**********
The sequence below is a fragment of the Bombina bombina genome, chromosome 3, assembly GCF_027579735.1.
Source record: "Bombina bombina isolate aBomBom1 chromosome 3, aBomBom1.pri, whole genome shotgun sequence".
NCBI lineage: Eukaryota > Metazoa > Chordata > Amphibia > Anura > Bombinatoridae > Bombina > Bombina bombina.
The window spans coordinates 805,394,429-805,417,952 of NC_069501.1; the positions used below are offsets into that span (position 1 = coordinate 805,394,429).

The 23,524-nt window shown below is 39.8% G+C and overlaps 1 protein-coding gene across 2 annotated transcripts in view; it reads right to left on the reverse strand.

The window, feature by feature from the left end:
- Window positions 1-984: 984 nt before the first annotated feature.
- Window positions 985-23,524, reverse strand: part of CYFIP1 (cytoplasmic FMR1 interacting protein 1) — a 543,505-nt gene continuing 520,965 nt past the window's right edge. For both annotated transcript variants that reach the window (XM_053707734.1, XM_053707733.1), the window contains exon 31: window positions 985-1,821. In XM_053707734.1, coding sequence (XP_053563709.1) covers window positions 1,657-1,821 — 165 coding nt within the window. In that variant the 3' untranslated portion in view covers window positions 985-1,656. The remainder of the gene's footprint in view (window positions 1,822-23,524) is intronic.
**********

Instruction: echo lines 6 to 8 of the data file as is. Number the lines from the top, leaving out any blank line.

The window, feature by feature from the left end:
- Window positions 1-984: 984 nt before the first annotated feature.
- Window positions 985-23,524, reverse strand: part of CYFIP1 (cytoplasmic FMR1 interacting protein 1) — a 543,505-nt gene continuing 520,965 nt past the window's right edge. For both annotated transcript variants that reach the window (XM_053707734.1, XM_053707733.1), the window contains exon 31: window positions 985-1,821. In XM_053707734.1, coding sequence (XP_053563709.1) covers window positions 1,657-1,821 — 165 coding nt within the window. In that variant the 3' untranslated portion in view covers window positions 985-1,656. The remainder of the gene's footprint in view (window positions 1,822-23,524) is intronic.